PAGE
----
Eden Way Day 6

Today I walked from Appleby station to Kirkby Stephen. It rained all day, snowed for a while in the middle and I was buffeted by wind for the whole route. I wasn’t at all grumpy, except when I got my hood stuck in a thorn bush and ripped it.

I arrived in Kirkby Stephen at 2pm, had a couple of pints and checked in to the B&B at 3.45.

Short report as a placeholder, I may come back to this. And so I have, here is a much fuller report….

My rest day was a huge success and I may add more of them into future long paths. The feeling of not having anything to do was great, even better than a day lounging at home. I had a massive breakfast and went back to my room, which had a floor to ceiling window which I sat in front of and watched the village go by. I propped my feet up on a stool, pulled the quilt off the bed, wrapped it round me and sat there like an old dotard. I watched a couple of films on my phone and around lunch time hobbled across to the shop. I found some plasters and bought a massive piece of chocolate chip flapjack and a smaller piece of caramel chocolate shortcake and went back to my quilt.

I rang home to speak to my wife and my grandson who, along with the rest of the family, were having an Easter Sunday lunch. It would have been great to be there with them and I felt a little lonely for a while after hanging up, but cheered myself up with the flapjack and another film.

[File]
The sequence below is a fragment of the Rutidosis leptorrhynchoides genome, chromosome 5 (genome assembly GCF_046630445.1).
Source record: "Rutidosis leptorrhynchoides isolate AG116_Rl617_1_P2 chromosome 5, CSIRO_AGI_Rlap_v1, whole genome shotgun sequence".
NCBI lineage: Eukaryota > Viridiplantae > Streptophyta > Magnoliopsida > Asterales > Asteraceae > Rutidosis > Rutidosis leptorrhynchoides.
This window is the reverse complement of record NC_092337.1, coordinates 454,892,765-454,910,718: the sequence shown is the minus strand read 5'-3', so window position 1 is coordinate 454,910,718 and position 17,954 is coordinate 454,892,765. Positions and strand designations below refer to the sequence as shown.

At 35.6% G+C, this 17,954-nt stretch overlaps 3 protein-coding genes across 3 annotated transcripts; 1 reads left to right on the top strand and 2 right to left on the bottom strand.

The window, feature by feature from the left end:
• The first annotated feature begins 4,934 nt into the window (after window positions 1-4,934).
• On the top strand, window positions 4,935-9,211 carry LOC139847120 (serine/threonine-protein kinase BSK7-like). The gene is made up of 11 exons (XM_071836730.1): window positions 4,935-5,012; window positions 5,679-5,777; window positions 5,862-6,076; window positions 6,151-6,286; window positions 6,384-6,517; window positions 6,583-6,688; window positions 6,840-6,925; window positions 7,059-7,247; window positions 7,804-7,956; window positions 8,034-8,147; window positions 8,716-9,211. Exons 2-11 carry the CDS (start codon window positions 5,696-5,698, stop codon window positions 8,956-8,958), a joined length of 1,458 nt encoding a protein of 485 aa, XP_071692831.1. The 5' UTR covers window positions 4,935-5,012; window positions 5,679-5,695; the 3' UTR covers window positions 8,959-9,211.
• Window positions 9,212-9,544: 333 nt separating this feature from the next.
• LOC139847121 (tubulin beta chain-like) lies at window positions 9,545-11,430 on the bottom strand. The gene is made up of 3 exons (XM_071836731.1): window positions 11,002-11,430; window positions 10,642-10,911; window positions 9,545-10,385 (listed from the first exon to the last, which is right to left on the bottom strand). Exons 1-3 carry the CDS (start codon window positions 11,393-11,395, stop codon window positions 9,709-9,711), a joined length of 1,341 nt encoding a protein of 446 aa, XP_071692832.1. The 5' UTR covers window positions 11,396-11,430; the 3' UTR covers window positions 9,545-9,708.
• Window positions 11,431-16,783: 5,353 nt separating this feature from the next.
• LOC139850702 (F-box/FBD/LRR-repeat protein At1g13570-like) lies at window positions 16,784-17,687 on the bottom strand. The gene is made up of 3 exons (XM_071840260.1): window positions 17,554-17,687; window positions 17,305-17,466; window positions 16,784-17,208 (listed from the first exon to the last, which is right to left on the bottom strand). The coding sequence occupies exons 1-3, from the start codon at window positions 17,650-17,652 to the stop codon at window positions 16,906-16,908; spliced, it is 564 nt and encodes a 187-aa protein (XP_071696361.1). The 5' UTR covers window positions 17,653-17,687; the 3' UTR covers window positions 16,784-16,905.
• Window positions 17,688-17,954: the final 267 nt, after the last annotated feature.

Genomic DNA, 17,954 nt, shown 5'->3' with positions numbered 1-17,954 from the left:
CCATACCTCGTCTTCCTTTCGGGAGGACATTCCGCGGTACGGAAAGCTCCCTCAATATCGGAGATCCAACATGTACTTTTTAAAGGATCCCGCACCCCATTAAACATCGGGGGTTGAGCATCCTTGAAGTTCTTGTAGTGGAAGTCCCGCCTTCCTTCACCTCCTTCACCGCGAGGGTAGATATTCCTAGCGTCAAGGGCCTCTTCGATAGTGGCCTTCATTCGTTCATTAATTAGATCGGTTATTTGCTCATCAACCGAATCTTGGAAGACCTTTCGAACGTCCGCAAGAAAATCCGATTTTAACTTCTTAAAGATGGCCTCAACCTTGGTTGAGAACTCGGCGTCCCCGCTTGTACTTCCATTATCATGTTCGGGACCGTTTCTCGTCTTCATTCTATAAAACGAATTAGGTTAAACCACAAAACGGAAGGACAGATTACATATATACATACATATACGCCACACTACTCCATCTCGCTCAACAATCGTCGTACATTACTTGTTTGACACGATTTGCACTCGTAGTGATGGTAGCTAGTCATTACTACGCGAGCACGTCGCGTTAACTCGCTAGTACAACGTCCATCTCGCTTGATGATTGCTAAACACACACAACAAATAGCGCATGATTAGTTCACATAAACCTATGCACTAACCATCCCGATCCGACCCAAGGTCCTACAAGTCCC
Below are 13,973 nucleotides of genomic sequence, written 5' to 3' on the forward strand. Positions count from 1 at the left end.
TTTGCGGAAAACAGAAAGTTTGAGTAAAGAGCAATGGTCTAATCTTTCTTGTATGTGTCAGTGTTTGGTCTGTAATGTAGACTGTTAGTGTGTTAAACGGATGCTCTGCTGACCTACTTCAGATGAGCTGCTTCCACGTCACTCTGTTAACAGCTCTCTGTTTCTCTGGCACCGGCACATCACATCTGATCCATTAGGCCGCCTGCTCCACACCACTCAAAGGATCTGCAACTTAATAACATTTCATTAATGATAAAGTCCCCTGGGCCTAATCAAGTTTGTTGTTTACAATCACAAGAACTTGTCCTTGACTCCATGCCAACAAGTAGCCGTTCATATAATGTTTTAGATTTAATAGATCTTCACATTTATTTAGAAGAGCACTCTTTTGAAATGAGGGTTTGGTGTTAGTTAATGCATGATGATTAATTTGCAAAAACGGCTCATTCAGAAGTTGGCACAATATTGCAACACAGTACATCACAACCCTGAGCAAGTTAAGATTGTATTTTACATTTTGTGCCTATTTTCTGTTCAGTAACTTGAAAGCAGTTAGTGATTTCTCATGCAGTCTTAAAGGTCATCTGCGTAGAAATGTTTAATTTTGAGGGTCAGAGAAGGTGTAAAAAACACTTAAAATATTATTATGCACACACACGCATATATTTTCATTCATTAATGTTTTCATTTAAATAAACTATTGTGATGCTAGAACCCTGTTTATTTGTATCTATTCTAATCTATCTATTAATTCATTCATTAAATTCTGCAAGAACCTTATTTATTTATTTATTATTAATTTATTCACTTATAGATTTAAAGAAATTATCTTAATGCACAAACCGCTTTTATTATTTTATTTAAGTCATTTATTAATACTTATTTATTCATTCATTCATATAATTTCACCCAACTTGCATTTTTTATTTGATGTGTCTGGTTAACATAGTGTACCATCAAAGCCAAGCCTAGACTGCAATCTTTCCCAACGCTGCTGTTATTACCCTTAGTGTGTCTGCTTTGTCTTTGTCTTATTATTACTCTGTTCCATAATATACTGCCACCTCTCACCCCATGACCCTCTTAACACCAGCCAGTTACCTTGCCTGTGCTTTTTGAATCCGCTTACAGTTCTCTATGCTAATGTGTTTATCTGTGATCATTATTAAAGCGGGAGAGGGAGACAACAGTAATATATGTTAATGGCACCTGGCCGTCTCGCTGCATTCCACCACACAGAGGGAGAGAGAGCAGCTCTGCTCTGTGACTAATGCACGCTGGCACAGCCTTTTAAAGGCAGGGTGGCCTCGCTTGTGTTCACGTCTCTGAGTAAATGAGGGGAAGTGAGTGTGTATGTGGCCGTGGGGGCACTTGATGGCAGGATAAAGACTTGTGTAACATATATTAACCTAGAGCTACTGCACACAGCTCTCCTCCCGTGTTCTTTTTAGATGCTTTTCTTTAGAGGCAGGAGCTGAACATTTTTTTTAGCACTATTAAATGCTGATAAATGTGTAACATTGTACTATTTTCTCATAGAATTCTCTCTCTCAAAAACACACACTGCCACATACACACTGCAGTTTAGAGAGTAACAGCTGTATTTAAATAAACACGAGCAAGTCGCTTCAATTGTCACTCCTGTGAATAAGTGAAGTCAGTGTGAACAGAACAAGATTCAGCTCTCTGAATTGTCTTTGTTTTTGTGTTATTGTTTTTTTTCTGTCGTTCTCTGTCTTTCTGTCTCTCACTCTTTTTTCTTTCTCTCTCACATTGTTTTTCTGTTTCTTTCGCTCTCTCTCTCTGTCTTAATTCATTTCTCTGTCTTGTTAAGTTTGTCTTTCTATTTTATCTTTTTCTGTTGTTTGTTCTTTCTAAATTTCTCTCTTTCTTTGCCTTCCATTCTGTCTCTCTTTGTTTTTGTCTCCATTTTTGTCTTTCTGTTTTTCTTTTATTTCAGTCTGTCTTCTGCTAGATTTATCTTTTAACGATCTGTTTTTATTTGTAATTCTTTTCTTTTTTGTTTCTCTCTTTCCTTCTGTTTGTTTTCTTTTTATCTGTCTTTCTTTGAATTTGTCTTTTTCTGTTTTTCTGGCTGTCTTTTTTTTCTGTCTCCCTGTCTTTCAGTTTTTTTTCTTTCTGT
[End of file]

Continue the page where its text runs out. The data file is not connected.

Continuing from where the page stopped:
About 6pm I went down into the pub for tea, a massive Cumberland sausage, with mash and rich onion gravy, it was very nice! It was so nice that I fell asleep in my chair (after returning to my room) listening to music and watching the village. I’m not sure I’ve ever felt so relaxed!

My left foot felt progressively better as the day wore on, the plasters helped isolate the little toe and his slightly bigger neighbour, I saved my final Compeed.

Annoyingly the weather was pretty good while I sat in my room looking out, while at the same time the weather forecast for the next day (today) became worse each time I checked it.

I had an 8am breakfast this morning. After yesterday’s anaemic bacon, I asked for it to be ‘quite crispy’ this time, along with fried eggs. It was pretty good. Considering the Shepherds Inn has only just started doing B&B I have to say they’re making a pretty good fist of it. The accommodation, the service and the food were excellent (if slightly more expensive than I would have liked).

By 9am I was out the door and heading for the train station, about 5 mins from the pub. I caught the 9.20 to Appleby, which takes about 15 mins and was much easier on my feet than walking it would have been. I still need to come back and do this section, but I definitely needed the rest day in order to continue this walk.

Appleby station

At Appleby, I pulled my pack on and immediately felt my coat sleeve snag on something sharp and produce a 3 inch rip in the outer layer of my Paramo jacket. My enamel Pennine Way pin had snapped off, leaving a metal pin protruding through my pack strap, which ripped my coat. That was a second rip since the walk began. The first one happened during the navigational balls up on day 1 when I’d had to clamber across a couple of barbed wire fended and I caught the front of my jacket on it.